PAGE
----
These are just symbols assigned to values. We haven’t described any real linking yet. Those instructions are found in the next section.

This last section describes where the various segments of your program need to be placed into memory. In this example, I define a new memory section starting at the origin of the block RAM, aligned on units of 4 octets, and filled with a series of segments.

       .ramcode ORIGIN(bkram) : ALIGN(4) {
               _boot_address = .;
               _kram_start = .;
               _kram_end = .;
       		_ram_image_start = . ;
               *(.start) *(.boot)
               *(.rodata*) *(.strings)
               *(.data) *(COMMON)
               }> bkram
       _ram_image_end = . ;
       .bss : ALIGN_WITH_INPUT {
               _bss_image_end = . ;
               } > bkram
       _top_of_heap = .;

There are also a series of assignments in this section as well. These define both values that will be used by the bootloader, such as _ram_image_start and _bss_image_end, as well as an ending value which will then be the pointer to the beginning of the heap, _top_of_heap.

A simple pair of lines within your C++ code, such as,

extern int _top_of_heap[1];

int *heap = _top_of_heap;

will allow you to get the value of this _top_of_heap value, and to initialize the heap pointer with it.

But what about those sections? Here are some of their basic meanings:

  • *(.start) *(.boot): These two segments are ZipCPU specific segments. The *(.start) segment is used by the ZipCPU to make certain the startup code is the first set of instructions following the reset address–which is typically the beginning of the SECTIONS area although not in this case. The most important part of this startup code is that it sets the stack pointer that everything else will depend upon, and then jumps to the bootloader. When the bootloader returns, it then jumps to your main() function. When main() returns, it halts the CPU.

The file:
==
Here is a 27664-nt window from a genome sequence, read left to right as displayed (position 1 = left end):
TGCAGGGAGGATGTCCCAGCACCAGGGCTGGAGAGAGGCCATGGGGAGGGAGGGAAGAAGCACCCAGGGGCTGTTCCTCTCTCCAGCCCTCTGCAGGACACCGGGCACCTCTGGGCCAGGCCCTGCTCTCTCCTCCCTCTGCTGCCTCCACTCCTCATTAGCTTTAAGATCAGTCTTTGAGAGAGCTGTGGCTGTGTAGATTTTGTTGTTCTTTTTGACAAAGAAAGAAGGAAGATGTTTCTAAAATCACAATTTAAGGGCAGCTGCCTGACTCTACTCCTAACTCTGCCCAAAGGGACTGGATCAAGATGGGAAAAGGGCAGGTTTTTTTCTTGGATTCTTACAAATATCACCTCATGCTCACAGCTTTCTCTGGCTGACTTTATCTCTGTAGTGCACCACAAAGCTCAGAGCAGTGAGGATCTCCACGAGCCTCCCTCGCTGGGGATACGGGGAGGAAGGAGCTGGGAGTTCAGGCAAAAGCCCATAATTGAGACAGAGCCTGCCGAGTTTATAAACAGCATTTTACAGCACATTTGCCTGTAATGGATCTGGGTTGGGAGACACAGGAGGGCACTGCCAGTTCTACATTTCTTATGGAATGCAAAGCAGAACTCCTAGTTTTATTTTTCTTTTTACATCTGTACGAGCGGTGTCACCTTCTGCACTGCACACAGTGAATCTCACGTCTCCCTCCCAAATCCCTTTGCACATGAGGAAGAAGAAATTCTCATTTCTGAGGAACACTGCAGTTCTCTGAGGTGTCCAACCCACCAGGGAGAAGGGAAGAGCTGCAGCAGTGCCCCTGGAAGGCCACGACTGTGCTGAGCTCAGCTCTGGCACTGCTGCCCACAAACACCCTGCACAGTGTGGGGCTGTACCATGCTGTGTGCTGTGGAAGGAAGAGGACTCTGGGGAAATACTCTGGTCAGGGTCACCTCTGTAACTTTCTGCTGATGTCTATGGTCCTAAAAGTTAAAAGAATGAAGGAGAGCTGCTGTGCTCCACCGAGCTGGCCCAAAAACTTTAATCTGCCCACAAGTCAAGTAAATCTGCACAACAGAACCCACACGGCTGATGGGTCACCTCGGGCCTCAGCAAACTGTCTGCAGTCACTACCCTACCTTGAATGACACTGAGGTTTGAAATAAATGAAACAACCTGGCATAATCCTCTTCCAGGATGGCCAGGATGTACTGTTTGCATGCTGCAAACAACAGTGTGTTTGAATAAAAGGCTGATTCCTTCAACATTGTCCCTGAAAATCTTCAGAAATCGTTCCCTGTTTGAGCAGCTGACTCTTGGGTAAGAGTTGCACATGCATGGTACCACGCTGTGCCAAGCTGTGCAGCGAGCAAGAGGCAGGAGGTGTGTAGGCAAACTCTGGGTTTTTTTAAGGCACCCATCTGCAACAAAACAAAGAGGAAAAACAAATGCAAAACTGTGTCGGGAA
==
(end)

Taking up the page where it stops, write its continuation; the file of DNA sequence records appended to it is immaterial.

The *(.boot) code is another ZipCPU section where I place the bootloader instructions.

    Both of these need to come early in the code order, primarily for the times when I need to copy instructions from flash to RAM–although they aren’t necessarily used in this example.

  • *(.kernel): I created this ZipCPU specific section to support my S6SoC project. Any code placed in this section will be copied to the fastest RAM in the project (block RAM), in case the CPU has code that must run at high speed.

    Both the *(.kernel) section as well as the *(.start) and *(.boot) sections are unknown to the binutils linker or GCC. The code to be placed in these sections must specifically be marked as such.

  • *(.text*): These sections contain the instructions for the program in question. Now that we have all the nastiness above out of the way, we can actually place these sections, with the *(.text.startup) section among these placed into memory first.

  • *(.rodata*) *(.strings) *(.data) *(COMMON): These sections contain the read-only (i.e. const) data used by my program, any strings within the program, and finally any global data structures with initial values.

    The bootloader needs to copy these sections into their places, but nothing else is required.